How is ministry a different calling than leadership in other areas?
"Ministry" in the church should not be singled out as distinct from other vocations in terms of being ministry. I'll tell you who and what is very helpful here: Os Guinness and his book, The Call. We do a great disservice when we treat those who do not hold positions in the church as somehow not equally called to ministry. We set up a false sense of guilt. Worse, we end up with some of the most unqualified men in the pulpit.
A business expert warns pastors not to emulate marketplace principles.
Skye Jethani interviews James H. Gilmore
I first discovered Jim Gilmore when his book, The Experience Economy, was handed to me by a nationally known church consultant in 2002. If I wanted my church to grow, he explained, I had to employ the marketplace strategies in Gilmore's book. Years later I wrote about my encounter with the church consultant in my first book, The Divine Commodity, and how I believed his advice was misguided. I specifically mentioned the danger of applying Gilmore's book to the church. A few months later my phone rang. It was Jim Gilmore calling to thank me. That was the start of our friendship.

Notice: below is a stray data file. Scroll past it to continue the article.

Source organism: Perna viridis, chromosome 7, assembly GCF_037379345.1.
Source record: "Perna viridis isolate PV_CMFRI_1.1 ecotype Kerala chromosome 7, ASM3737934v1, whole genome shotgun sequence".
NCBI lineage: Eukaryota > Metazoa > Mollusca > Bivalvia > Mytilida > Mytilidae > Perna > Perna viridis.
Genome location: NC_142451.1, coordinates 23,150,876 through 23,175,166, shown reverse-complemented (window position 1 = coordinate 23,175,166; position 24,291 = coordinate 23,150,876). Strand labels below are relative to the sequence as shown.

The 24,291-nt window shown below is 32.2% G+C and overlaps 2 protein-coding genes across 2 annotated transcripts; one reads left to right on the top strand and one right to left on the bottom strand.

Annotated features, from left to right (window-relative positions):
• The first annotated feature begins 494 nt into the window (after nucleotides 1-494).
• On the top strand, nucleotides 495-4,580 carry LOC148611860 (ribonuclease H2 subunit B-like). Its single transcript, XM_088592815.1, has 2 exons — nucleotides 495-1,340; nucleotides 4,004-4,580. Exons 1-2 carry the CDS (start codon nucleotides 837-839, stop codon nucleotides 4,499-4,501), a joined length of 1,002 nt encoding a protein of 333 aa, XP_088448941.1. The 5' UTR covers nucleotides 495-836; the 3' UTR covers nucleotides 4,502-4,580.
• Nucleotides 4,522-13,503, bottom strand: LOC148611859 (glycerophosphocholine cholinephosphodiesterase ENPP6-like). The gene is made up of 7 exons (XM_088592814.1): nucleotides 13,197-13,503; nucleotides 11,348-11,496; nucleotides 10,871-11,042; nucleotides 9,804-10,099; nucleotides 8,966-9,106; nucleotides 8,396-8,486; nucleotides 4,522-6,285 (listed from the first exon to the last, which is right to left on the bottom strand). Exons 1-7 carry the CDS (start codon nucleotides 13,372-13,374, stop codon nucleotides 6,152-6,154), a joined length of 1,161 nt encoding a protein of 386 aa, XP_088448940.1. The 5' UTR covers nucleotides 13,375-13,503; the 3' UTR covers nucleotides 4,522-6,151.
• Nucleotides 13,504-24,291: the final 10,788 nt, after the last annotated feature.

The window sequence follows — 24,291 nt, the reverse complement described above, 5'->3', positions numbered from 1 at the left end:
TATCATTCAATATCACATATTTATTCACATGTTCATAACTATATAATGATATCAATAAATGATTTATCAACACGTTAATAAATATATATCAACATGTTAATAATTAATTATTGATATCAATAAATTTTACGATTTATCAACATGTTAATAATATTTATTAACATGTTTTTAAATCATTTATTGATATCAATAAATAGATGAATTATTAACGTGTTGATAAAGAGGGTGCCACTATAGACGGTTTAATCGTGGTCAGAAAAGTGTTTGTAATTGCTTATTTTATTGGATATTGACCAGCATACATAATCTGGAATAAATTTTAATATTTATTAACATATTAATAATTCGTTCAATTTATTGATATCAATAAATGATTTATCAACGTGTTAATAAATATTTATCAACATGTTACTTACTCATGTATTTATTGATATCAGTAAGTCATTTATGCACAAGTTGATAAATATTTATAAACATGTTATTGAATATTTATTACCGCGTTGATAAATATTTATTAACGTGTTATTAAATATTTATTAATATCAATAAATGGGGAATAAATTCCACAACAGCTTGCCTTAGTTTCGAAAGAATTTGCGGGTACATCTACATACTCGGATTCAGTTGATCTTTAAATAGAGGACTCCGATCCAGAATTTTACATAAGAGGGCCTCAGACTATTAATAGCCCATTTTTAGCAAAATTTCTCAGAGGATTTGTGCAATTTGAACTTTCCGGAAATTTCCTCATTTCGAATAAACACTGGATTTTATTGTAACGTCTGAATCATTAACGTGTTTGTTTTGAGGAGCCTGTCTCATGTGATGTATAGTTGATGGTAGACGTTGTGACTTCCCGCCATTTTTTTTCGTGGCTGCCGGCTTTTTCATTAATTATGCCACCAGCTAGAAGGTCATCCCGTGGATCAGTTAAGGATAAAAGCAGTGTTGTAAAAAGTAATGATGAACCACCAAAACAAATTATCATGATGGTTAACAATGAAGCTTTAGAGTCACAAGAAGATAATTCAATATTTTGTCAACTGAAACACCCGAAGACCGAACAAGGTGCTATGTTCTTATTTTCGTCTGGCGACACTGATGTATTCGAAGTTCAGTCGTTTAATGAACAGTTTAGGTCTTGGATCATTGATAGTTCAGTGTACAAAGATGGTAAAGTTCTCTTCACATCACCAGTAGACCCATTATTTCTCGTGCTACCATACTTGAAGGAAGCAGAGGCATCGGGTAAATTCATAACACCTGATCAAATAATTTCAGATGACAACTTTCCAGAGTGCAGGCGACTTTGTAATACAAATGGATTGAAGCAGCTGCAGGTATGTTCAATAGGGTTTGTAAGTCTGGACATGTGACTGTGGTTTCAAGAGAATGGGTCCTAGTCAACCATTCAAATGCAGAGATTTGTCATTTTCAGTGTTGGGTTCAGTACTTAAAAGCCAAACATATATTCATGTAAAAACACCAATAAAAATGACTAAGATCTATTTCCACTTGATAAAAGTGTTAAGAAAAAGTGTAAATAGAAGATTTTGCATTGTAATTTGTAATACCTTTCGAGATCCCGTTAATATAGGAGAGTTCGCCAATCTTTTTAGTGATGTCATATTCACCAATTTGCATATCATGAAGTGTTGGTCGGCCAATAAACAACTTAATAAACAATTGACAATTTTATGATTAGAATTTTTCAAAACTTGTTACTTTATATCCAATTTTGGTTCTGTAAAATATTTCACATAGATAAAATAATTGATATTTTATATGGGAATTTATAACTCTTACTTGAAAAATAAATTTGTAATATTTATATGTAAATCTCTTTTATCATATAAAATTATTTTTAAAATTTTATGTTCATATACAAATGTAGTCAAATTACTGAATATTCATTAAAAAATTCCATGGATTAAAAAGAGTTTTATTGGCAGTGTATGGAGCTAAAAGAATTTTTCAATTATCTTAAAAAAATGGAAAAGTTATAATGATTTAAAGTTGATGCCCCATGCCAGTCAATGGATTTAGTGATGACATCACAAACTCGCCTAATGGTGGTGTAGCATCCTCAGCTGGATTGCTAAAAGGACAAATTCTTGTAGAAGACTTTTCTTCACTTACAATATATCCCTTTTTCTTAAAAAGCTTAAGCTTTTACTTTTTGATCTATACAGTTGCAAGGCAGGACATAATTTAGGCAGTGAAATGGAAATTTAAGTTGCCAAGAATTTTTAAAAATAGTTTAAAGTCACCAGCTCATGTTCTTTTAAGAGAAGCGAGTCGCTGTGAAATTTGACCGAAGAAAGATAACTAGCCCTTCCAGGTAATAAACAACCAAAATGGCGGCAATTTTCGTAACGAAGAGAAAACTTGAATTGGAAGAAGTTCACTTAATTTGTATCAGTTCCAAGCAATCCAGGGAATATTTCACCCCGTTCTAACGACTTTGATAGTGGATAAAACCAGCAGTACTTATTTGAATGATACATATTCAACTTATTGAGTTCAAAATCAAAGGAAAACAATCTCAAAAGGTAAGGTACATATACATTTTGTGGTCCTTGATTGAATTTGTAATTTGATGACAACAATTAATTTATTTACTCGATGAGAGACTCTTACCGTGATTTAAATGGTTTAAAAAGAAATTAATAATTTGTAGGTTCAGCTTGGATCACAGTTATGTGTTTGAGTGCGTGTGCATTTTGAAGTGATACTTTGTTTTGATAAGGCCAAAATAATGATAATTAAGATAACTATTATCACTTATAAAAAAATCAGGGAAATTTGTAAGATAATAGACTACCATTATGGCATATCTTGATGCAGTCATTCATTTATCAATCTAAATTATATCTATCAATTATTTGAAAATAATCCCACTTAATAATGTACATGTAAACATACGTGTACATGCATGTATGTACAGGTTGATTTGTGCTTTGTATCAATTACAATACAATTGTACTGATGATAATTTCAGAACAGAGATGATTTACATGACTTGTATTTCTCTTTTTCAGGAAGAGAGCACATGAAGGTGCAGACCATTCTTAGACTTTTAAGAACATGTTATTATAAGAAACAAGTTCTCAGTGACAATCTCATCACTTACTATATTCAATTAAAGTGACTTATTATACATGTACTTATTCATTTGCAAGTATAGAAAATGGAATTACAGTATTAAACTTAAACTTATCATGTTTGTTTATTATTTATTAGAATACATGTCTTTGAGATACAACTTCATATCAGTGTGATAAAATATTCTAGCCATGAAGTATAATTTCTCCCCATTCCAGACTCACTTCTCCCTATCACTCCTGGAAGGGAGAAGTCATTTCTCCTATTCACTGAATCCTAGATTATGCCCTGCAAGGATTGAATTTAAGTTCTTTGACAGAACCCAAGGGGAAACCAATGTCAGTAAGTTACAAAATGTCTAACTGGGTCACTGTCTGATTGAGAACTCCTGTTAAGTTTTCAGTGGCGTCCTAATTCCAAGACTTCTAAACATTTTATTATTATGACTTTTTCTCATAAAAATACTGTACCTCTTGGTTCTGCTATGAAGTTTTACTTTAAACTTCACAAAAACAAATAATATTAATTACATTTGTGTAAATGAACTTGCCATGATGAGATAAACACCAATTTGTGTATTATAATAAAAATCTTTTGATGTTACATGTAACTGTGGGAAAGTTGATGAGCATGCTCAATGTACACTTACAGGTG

Jim's bio will fill you in on his business chops and publishing accolades, but he's best described as a "professional observer." And his skills are highly sought after by companies and universities. When I'm curious about a random topic, an email to Jim will include a reply with five must-read books on the subject. He seems to know something about everything! He's also the only person I know who teaches at a business school, seminary, and architecture program. As I continue my research for my next book, I spoke with Jim about the current state of the church and how Christians should think about engaging the world.